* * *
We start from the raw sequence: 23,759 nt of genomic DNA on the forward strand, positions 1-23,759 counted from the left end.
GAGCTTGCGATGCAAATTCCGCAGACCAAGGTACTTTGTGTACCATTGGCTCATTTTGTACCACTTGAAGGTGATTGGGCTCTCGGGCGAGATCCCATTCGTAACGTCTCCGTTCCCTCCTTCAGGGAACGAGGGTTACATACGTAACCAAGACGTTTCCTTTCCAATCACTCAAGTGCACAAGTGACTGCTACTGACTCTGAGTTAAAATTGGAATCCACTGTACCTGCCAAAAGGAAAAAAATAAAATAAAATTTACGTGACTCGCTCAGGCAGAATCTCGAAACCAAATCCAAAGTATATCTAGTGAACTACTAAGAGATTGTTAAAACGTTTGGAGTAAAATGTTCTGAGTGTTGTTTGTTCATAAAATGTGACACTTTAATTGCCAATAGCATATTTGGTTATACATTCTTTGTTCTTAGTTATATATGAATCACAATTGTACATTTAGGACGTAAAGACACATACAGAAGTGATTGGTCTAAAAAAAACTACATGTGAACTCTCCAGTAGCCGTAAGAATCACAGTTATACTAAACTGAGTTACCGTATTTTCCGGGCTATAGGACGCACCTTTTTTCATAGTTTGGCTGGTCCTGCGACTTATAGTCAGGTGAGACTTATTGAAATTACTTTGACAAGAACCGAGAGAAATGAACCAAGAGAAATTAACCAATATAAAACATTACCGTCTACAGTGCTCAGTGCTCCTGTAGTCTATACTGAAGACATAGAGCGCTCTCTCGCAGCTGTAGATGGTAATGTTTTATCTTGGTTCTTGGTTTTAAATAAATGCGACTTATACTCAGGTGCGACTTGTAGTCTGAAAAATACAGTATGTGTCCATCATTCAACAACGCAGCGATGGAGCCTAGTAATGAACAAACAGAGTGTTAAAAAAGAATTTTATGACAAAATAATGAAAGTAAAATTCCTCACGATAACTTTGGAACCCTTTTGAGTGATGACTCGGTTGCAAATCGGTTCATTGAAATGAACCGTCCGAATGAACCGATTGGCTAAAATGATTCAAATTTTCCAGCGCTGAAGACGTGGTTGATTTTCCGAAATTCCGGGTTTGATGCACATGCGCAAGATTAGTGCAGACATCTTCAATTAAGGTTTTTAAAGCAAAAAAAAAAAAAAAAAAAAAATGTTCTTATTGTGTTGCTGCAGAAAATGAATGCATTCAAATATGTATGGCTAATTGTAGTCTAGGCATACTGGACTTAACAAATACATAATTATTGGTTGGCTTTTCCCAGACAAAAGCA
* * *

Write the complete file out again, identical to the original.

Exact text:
We start from the raw sequence: 23,759 nt of genomic DNA on the forward strand, positions 1-23,759 counted from the left end.
GAGCTTGCGATGCAAATTCCGCAGACCAAGGTACTTTGTGTACCATTGGCTCATTTTGTACCACTTGAAGGTGATTGGGCTCTCGGGCGAGATCCCATTCGTAACGTCTCCGTTCCCTCCTTCAGGGAACGAGGGTTACATACGTAACCAAGACGTTTCCTTTCCAATCACTCAAGTGCACAAGTGACTGCTACTGACTCTGAGTTAAAATTGGAATCCACTGTACCTGCCAAAAGGAAAAAAATAAAATAAAATTTACGTGACTCGCTCAGGCAGAATCTCGAAACCAAATCCAAAGTATATCTAGTGAACTACTAAGAGATTGTTAAAACGTTTGGAGTAAAATGTTCTGAGTGTTGTTTGTTCATAAAATGTGACACTTTAATTGCCAATAGCATATTTGGTTATACATTCTTTGTTCTTAGTTATATATGAATCACAATTGTACATTTAGGACGTAAAGACACATACAGAAGTGATTGGTCTAAAAAAAACTACATGTGAACTCTCCAGTAGCCGTAAGAATCACAGTTATACTAAACTGAGTTACCGTATTTTCCGGGCTATAGGACGCACCTTTTTTCATAGTTTGGCTGGTCCTGCGACTTATAGTCAGGTGAGACTTATTGAAATTACTTTGACAAGAACCGAGAGAAATGAACCAAGAGAAATTAACCAATATAAAACATTACCGTCTACAGTGCTCAGTGCTCCTGTAGTCTATACTGAAGACATAGAGCGCTCTCTCGCAGCTGTAGATGGTAATGTTTTATCTTGGTTCTTGGTTTTAAATAAATGCGACTTATACTCAGGTGCGACTTGTAGTCTGAAAAATACAGTATGTGTCCATCATTCAACAACGCAGCGATGGAGCCTAGTAATGAACAAACAGAGTGTTAAAAAAGAATTTTATGACAAAATAATGAAAGTAAAATTCCTCACGATAACTTTGGAACCCTTTTGAGTGATGACTCGGTTGCAAATCGGTTCATTGAAATGAACCGTCCGAATGAACCGATTGGCTAAAATGATTCAAATTTTCCAGCGCTGAAGACGTGGTTGATTTTCCGAAATTCCGGGTTTGATGCACATGCGCAAGATTAGTGCAGACATCTTCAATTAAGGTTTTTAAAGCAAAAAAAAAAAAAAAAAAAAAATGTTCTTATTGTGTTGCTGCAGAAAATGAATGCATTCAAATATGTATGGCTAATTGTAGTCTAGGCATACTGGACTTAACAAATACATAATTATTGGTTGGCTTTTCCCAGACAAAAGCA